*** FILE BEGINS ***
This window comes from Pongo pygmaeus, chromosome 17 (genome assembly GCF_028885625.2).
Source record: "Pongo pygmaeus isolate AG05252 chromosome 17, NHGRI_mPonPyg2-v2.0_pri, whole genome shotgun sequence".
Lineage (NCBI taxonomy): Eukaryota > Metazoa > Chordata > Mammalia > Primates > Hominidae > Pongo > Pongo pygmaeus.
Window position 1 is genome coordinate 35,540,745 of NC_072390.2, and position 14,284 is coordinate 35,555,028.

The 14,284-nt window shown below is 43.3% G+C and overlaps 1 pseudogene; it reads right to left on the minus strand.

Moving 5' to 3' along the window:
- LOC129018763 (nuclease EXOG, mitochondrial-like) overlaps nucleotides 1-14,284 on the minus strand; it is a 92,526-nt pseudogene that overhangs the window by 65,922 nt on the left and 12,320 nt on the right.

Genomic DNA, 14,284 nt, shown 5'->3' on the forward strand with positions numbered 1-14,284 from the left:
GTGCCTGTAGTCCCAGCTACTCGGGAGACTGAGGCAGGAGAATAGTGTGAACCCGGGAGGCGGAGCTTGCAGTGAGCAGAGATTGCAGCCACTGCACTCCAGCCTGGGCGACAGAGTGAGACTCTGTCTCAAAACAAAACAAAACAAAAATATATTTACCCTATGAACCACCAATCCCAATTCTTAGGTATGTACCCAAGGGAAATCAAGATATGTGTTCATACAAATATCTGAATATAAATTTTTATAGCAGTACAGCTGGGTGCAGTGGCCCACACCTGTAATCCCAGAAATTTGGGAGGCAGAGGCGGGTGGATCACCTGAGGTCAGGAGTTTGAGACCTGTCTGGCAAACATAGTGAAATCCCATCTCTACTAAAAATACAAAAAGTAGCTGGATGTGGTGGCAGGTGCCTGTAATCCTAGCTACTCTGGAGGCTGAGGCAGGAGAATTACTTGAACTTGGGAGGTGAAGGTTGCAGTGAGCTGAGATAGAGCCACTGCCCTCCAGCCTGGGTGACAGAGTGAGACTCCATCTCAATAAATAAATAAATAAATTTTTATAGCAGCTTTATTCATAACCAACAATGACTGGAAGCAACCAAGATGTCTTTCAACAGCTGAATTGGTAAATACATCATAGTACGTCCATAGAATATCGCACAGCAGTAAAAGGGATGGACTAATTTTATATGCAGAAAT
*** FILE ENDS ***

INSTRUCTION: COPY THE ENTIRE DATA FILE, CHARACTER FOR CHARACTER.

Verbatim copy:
This window comes from Pongo pygmaeus, chromosome 17 (genome assembly GCF_028885625.2).
Source record: "Pongo pygmaeus isolate AG05252 chromosome 17, NHGRI_mPonPyg2-v2.0_pri, whole genome shotgun sequence".
Lineage (NCBI taxonomy): Eukaryota > Metazoa > Chordata > Mammalia > Primates > Hominidae > Pongo > Pongo pygmaeus.
Window position 1 is genome coordinate 35,540,745 of NC_072390.2, and position 14,284 is coordinate 35,555,028.

The 14,284-nt window shown below is 43.3% G+C and overlaps 1 pseudogene; it reads right to left on the minus strand.

Moving 5' to 3' along the window:
- LOC129018763 (nuclease EXOG, mitochondrial-like) overlaps nucleotides 1-14,284 on the minus strand; it is a 92,526-nt pseudogene that overhangs the window by 65,922 nt on the left and 12,320 nt on the right.

Genomic DNA, 14,284 nt, shown 5'->3' on the forward strand with positions numbered 1-14,284 from the left:
GTGCCTGTAGTCCCAGCTACTCGGGAGACTGAGGCAGGAGAATAGTGTGAACCCGGGAGGCGGAGCTTGCAGTGAGCAGAGATTGCAGCCACTGCACTCCAGCCTGGGCGACAGAGTGAGACTCTGTCTCAAAACAAAACAAAACAAAAATATATTTACCCTATGAACCACCAATCCCAATTCTTAGGTATGTACCCAAGGGAAATCAAGATATGTGTTCATACAAATATCTGAATATAAATTTTTATAGCAGTACAGCTGGGTGCAGTGGCCCACACCTGTAATCCCAGAAATTTGGGAGGCAGAGGCGGGTGGATCACCTGAGGTCAGGAGTTTGAGACCTGTCTGGCAAACATAGTGAAATCCCATCTCTACTAAAAATACAAAAAGTAGCTGGATGTGGTGGCAGGTGCCTGTAATCCTAGCTACTCTGGAGGCTGAGGCAGGAGAATTACTTGAACTTGGGAGGTGAAGGTTGCAGTGAGCTGAGATAGAGCCACTGCCCTCCAGCCTGGGTGACAGAGTGAGACTCCATCTCAATAAATAAATAAATAAATTTTTATAGCAGCTTTATTCATAACCAACAATGACTGGAAGCAACCAAGATGTCTTTCAACAGCTGAATTGGTAAATACATCATAGTACGTCCATAGAATATCGCACAGCAGTAAAAGGGATGGACTAATTTTATATGCAGAAAT